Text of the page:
AMPHIBIAWEB
Myobatrachus gouldii
Turtle Frog
family: Myobatrachidae
subfamily: Myobatrachinae

© 2014 Ryan J. Ellis (1 of 1)

View distribution map using BerkeleyMapper.


Conservation Status (definitions)
IUCN (Red List) Status Least Concern (LC)
See IUCN account.
CITES No CITES Listing
Other International Status None
National Status None
Regional Status None

   

Distribution and Habitat

Country distribution from AmphibiaWeb's database: Australia

View distribution map using BerkeleyMapper.
Southwest and arid (central) zones of Western Australia. The extent of occurrence of the species is approximately 111800 km2

Life History, Abundance, Activity, and Special Behaviors
Open woodland and dense scrub in sand hills or where soil is leached grey sand. Often found in association with termite nests as it feeds on termites. Otherwise found in soft sandy soils burried under logs and rocks. They avoid hard substrates and drainage channels. Emerges after rain. Breeds after heavy rain that triggers emergence. Males call from the soil surface or with only their heads uncovered. Eggs are very large and up to 40 are laid about 1 – 1.2m underground. Development is terrestrial and occurs within the egg capsule.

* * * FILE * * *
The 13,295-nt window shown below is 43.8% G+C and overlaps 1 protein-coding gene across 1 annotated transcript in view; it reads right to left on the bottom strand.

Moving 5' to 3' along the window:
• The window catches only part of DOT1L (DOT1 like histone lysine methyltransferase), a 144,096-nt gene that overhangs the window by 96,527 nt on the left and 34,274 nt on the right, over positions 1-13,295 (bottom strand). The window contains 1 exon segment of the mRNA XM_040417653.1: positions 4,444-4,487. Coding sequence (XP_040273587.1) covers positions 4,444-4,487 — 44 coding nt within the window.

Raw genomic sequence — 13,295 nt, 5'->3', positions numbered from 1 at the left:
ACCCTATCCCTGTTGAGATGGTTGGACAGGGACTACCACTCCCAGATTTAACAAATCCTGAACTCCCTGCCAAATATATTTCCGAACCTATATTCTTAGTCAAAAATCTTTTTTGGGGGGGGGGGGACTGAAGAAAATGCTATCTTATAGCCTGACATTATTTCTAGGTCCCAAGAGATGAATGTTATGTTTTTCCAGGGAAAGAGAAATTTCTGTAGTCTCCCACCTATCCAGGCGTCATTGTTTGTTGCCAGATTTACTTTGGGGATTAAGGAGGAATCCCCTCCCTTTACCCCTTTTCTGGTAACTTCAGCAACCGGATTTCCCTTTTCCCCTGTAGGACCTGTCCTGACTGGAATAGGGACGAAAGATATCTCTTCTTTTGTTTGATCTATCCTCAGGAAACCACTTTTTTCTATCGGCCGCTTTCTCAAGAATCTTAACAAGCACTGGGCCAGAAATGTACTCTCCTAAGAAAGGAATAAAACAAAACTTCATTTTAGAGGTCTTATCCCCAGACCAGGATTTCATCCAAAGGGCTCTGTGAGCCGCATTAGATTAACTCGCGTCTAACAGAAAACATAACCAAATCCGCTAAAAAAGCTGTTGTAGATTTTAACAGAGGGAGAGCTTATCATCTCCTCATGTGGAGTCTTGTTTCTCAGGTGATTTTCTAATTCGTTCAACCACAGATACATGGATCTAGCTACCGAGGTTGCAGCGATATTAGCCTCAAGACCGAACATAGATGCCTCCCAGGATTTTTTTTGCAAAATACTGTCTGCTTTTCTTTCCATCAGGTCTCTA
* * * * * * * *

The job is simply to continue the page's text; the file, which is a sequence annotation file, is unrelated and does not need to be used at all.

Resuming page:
Trends and Threats
No known declines and extent of occurrence > 20,000km2.

Threats
None known.

Conservation Measures
None in place.

References
 

Barker, J., Grigg, G. C., and Tyler, M. J. (1995). A Field Guide to Australian Frogs. Surrey Beatty and Sons, New South Wales.  

Cogger, H.G. (1992). Reptiles and Amphibians of Australia. Reed Books, New South Wales.  

Roberts, J.D. (1981). ''Terrestrial breeding in the Australian Leptodactylid frog Myobatrachus gouldii (Gray).'' Australian Wildlife Research, 8, 451-462.  

Tyler, M.J., Smith, L.A., and Johnstone, R.E. (1994). Frogs of Western Australia. Western Australian Museum, Perth.



Written by J-M Hero et al. (m.hero AT mailbox.gu.edu.au), Griffith University
First submitted 2002-04-05
Edited by Ambika Sopory (2008-09-24)



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Citation: AmphibiaWeb: Information on amphibian biology and conservation. [web application]. 2014. Berkeley, California: AmphibiaWeb. Available: http://amphibiaweb.org/. (Accessed: Sep 19, 2014).

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